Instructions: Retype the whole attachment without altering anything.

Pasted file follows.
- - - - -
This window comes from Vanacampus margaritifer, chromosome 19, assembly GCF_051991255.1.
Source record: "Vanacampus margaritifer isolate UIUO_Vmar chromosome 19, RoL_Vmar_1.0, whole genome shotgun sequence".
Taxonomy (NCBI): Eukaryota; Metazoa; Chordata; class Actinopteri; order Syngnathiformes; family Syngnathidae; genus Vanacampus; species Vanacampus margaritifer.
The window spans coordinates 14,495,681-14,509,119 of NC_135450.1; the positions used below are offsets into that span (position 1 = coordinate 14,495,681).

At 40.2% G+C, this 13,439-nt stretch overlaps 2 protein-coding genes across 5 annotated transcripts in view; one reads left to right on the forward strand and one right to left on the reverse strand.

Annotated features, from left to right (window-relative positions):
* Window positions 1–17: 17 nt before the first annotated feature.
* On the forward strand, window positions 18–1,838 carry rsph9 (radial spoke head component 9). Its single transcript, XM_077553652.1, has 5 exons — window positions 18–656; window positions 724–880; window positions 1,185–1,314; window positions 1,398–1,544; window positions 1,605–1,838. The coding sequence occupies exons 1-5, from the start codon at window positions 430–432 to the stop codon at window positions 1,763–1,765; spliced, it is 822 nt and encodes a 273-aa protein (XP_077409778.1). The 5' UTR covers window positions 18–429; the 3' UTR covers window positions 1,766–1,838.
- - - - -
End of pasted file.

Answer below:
This window comes from Vanacampus margaritifer, chromosome 19, assembly GCF_051991255.1.
Source record: "Vanacampus margaritifer isolate UIUO_Vmar chromosome 19, RoL_Vmar_1.0, whole genome shotgun sequence".
Taxonomy (NCBI): Eukaryota; Metazoa; Chordata; class Actinopteri; order Syngnathiformes; family Syngnathidae; genus Vanacampus; species Vanacampus margaritifer.
The window spans coordinates 14,495,681-14,509,119 of NC_135450.1; the positions used below are offsets into that span (position 1 = coordinate 14,495,681).

At 40.2% G+C, this 13,439-nt stretch overlaps 2 protein-coding genes across 5 annotated transcripts in view; one reads left to right on the forward strand and one right to left on the reverse strand.

Annotated features, from left to right (window-relative positions):
* Window positions 1–17: 17 nt before the first annotated feature.
* On the forward strand, window positions 18–1,838 carry rsph9 (radial spoke head component 9). Its single transcript, XM_077553652.1, has 5 exons — window positions 18–656; window positions 724–880; window positions 1,185–1,314; window positions 1,398–1,544; window positions 1,605–1,838. The coding sequence occupies exons 1-5, from the start codon at window positions 430–432 to the stop codon at window positions 1,763–1,765; spliced, it is 822 nt and encodes a 273-aa protein (XP_077409778.1). The 5' UTR covers window positions 18–429; the 3' UTR covers window positions 1,766–1,838.